Sales of medium and heavy commercial vehicle have fallen for the third successive month. The only consolation is that combined sales of Tata Motors Ltd and Ashok Leyland Ltd fell 8.4% in September, slightly better than the 10% fall in sales in July and August. The markets weren’t impressed—Ashok Leyland shares fell 5.4% after its sales figures were released; Tata Motors followed suit with a 2.6% drop in share price.
But these stocks need to correct much more to reflect the change in underlying fundamentals for commercial vehicle manufacturers. At current levels, they are still trading at about 25% higher levels than their 52-week lows. And as the performance in September shows, demand continues to be lacklustre.
Sales of buses have, to an extent, propped up the overall sales numbers. Tata Motors doesn’t report sales of buses separately, but in Ashok Leyland’s case, sales of only goods carriers fell by as much as 28%.
Tata Motors had reported a single-digit operating margin for the first time since it returned to the black in late 2001. One analyst who does not wish to be named says that if the downtrend in sales continues, the company could soon report losses.
As things stand, an improvement in performance is nowhere in sight. Road freight rates are now lower on a year-on-year basis, having steadily declined since July this year. As a result, truck operators may be in no hurry to add capacity. It’s also important to note that sales started getting impacted only this year, which means the base would continue to be high and growth would be difficult to come by for the rest of the year.
But commercial vehicle stocks don’t fully reflect the problems being faced in the industry. While they have underperformed the market since the beginning of the year, current valuations indicate that there is room for further correction. Besides, one-year forward price-earnings (P-E) multiples are considerably high at around 13-15 times, considering that core earnings are expected to fall.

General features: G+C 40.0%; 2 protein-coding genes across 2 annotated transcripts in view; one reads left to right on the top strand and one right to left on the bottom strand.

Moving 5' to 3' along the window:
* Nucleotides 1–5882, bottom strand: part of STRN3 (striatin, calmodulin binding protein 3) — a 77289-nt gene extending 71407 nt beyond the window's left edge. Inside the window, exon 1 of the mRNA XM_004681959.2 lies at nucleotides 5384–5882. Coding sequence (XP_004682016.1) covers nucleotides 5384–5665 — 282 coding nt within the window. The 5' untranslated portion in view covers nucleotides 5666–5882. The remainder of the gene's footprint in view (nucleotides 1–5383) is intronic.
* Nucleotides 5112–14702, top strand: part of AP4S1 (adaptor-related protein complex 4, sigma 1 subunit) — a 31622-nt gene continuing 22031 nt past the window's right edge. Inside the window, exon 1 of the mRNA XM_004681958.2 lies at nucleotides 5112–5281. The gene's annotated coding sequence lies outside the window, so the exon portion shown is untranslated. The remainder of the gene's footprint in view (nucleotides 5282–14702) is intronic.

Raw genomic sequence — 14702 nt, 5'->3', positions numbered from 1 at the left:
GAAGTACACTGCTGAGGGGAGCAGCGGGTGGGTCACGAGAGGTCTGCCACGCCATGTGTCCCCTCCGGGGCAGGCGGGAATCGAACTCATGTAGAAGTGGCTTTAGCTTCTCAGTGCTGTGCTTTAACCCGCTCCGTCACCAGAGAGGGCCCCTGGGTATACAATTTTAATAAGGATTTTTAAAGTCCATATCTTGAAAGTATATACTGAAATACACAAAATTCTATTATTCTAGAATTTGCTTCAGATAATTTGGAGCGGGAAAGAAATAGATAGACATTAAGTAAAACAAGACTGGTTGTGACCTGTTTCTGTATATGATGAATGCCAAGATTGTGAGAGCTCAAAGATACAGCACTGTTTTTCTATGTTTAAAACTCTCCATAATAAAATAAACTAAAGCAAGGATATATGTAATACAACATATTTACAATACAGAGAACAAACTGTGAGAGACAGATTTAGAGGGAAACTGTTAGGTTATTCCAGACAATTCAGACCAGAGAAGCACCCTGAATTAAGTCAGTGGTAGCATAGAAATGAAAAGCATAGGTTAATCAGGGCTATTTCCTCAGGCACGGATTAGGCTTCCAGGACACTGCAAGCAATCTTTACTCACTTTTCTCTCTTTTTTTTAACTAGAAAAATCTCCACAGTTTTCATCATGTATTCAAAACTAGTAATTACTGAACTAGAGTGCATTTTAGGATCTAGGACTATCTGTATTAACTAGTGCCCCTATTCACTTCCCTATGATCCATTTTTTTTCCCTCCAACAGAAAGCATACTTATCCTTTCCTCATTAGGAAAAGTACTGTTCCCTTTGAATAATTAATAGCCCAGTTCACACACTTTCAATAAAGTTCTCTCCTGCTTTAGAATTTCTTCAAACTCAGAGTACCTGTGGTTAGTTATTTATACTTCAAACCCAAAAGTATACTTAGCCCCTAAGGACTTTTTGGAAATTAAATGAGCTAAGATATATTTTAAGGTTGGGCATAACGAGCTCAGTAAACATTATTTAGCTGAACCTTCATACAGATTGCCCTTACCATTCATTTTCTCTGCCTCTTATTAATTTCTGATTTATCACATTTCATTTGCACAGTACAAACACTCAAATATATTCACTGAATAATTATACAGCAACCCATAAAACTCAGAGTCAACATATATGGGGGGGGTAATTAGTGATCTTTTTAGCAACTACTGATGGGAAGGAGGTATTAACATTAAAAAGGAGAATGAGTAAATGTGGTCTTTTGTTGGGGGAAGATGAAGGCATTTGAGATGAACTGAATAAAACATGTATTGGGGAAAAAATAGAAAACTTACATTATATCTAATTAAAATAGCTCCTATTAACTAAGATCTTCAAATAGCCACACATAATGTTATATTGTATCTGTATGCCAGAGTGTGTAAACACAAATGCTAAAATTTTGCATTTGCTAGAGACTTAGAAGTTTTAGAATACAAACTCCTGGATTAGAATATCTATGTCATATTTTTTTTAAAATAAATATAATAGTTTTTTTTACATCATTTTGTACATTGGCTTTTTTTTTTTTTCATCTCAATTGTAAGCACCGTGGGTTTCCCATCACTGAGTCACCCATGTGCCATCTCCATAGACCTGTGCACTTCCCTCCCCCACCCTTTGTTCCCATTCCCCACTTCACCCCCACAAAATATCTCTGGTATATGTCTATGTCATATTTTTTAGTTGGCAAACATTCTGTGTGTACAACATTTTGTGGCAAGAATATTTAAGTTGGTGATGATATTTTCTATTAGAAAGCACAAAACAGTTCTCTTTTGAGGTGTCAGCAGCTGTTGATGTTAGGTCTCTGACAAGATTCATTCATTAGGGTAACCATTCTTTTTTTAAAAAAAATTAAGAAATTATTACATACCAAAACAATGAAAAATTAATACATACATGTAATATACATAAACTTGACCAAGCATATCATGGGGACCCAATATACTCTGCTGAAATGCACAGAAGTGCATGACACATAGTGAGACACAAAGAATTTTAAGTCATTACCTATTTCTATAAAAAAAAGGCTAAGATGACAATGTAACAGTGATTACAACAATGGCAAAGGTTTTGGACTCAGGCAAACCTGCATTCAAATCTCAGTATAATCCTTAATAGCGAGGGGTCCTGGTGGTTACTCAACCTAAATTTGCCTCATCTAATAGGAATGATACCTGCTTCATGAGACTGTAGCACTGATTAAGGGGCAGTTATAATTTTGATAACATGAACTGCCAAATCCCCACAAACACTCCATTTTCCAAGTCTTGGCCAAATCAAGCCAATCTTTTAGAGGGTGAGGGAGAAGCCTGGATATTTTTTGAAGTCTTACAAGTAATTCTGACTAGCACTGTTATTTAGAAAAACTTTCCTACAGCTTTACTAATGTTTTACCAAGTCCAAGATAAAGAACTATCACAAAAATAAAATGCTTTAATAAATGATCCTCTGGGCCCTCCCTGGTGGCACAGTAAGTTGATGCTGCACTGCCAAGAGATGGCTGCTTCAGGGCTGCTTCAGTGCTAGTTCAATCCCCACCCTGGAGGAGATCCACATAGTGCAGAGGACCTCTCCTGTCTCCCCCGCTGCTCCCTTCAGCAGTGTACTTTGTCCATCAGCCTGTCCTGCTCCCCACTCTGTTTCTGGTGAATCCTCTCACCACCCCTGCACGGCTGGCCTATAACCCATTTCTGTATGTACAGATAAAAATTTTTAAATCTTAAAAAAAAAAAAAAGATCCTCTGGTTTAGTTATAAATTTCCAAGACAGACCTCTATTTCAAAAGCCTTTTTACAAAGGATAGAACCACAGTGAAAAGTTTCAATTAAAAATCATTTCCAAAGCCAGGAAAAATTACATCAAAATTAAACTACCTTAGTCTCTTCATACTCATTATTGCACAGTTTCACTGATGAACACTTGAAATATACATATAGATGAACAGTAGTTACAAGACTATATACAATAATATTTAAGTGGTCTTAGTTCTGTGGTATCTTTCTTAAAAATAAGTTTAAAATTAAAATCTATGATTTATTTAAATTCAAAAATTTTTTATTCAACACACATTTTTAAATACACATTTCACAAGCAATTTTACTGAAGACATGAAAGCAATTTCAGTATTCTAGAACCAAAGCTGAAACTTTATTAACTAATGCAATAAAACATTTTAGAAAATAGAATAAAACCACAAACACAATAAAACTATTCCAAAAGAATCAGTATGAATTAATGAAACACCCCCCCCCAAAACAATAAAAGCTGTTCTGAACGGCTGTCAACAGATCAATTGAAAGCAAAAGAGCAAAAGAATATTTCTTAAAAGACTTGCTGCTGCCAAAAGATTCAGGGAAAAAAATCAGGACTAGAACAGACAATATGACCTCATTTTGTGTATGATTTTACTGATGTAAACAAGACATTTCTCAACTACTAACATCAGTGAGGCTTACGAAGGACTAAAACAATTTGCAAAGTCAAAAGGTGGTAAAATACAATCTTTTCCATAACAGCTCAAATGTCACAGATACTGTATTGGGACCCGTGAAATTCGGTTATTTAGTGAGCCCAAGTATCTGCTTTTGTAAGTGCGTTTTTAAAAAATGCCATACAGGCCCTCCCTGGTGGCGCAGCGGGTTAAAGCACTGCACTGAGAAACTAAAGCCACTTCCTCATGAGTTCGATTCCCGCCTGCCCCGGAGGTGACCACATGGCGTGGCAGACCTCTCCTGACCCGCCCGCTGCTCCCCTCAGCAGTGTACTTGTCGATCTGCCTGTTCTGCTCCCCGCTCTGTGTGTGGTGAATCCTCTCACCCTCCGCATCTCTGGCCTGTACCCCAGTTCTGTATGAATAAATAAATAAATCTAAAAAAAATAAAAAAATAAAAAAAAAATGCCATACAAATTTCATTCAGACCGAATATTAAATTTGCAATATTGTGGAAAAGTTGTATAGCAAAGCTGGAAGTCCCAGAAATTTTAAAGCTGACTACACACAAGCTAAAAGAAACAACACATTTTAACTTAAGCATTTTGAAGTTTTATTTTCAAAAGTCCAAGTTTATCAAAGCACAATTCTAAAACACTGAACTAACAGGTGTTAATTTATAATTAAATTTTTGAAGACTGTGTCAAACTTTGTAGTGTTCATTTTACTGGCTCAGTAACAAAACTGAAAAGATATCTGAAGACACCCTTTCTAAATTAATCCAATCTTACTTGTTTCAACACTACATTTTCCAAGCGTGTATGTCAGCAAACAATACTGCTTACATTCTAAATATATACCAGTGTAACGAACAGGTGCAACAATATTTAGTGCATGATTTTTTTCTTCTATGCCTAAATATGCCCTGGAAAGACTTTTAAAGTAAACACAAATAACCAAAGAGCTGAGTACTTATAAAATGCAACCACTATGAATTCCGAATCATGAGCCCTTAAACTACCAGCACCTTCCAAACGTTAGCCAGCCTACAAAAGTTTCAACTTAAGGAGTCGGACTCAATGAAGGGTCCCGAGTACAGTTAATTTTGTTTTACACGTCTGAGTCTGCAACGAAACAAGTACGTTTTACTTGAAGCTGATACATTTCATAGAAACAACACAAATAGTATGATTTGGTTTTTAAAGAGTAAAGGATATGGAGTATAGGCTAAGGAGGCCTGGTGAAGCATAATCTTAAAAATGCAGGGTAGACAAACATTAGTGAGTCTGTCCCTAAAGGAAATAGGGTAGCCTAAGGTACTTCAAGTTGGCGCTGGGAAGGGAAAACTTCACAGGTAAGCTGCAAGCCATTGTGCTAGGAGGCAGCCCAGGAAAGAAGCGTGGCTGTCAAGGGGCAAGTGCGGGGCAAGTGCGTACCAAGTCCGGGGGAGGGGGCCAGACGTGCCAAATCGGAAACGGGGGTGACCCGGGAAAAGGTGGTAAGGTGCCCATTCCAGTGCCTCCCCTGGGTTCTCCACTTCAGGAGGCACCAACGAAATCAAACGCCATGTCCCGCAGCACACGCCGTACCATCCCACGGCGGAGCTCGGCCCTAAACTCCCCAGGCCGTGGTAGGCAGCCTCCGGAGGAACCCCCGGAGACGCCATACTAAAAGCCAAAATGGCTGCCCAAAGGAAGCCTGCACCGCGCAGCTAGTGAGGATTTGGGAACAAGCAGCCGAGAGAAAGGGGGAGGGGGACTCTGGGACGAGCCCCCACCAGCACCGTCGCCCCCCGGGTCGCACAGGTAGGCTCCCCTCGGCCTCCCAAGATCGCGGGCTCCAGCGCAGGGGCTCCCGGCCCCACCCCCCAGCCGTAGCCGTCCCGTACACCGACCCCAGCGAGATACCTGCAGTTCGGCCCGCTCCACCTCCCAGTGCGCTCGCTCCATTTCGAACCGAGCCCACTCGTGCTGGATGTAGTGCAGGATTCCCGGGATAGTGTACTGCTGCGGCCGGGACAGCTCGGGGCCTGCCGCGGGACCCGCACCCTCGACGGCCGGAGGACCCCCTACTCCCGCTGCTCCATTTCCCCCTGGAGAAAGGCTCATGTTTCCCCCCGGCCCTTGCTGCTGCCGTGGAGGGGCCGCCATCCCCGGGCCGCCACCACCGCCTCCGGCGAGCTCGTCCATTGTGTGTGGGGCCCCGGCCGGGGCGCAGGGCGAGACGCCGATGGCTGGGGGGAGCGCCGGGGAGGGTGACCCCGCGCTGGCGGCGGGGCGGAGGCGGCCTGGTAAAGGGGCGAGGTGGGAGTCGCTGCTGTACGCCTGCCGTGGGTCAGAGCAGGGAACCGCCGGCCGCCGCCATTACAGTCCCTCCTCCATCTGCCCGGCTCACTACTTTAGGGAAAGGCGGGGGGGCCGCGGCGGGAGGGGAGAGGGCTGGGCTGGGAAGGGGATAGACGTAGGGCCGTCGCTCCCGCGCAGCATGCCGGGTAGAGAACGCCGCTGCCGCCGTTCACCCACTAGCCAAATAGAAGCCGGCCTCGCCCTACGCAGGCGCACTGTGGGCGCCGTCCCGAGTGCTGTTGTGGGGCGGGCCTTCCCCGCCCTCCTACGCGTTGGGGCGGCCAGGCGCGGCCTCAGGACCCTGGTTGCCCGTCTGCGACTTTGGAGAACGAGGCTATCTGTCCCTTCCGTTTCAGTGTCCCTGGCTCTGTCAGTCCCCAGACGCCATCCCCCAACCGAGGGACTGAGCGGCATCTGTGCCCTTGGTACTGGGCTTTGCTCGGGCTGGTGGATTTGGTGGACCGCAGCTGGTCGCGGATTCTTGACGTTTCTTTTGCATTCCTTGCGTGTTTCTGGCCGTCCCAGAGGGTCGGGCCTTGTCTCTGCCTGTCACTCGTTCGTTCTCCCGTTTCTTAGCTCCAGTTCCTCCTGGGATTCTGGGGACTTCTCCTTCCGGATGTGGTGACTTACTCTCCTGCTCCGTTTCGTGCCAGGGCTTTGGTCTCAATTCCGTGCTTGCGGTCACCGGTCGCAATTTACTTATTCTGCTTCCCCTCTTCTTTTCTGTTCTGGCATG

Nifty Junior became the National Stock Exchange’s (NSE’s) first index to cross the 10,000 mark last week. Although the index has since underperformed the market, it still is the biggest gainer in the rally that commenced on 25 April 2003, compared with all non-sectoral indices published by NSE. The compounded annual return since then works out to 56.9%, nearly 10 percentage points higher than the returns delivered by the S&P CNX Nifty during the same period.
The Nifty Junior comprises the most liquid securities after the first 50 securities of Nifty. Back in 2003, before foreign institutional investors pumped serious money into the Indian market, most of their holdings were restricted to the most liquid stocks, such as those forming the Nifty. As their investments increased, so did the need for finding new avenues, and the major beneficiaries were the next best set of liquid stocks.
While underlying earnings grew at a decent pace (CAGR of 28.6%), supporting the rise in their share prices, Nifty Junior set of stocks also witnessed a massive re-rating.
The P-E multiple of the Nifty Junior has expanded by 148% to 21.5 times in the four-and-a-half-year rally. The Nifty’s P-E multiple has risen by a much lower 87% to 23.6 times now from 12.6 times in April 2003, although its earnings, too, grew at an average rate of 28%.
At current levels, their valuation discount to the Nifty is just 11%, down from 31% before the rally began. It must be noted that the earnings growth figures are derived from the respective index values and the P-E multiples for the two periods, and are hence an approximation, since the changes in the composition of the index would influence the P-E multiple.
There’s another group of stocks that has benefited thanks to a re-rating vis-à-vis large-cap stocks.
The CNX Midcap index has risen at a CAGR of 56.3%, almost as much as the rise in the Nifty Junior. Its valuation discount to the Nifty Junior, which used to be as high as 28.5% in April 2003, has currently dropped to just 7.4%. But unlike the stellar earnings growth reported by Nifty Junior stocks, underlying earnings of the CNX Midcap index have risen at a much lower rate of 21% annually.
Interestingly, however, their private equity expansion (at 213%) has been the highest. True, there would be some deserving stocks within the index but, as a club, the re-rating in mid-cap stocks vis-à-vis their larger peers over the past four years seems to be overdone.
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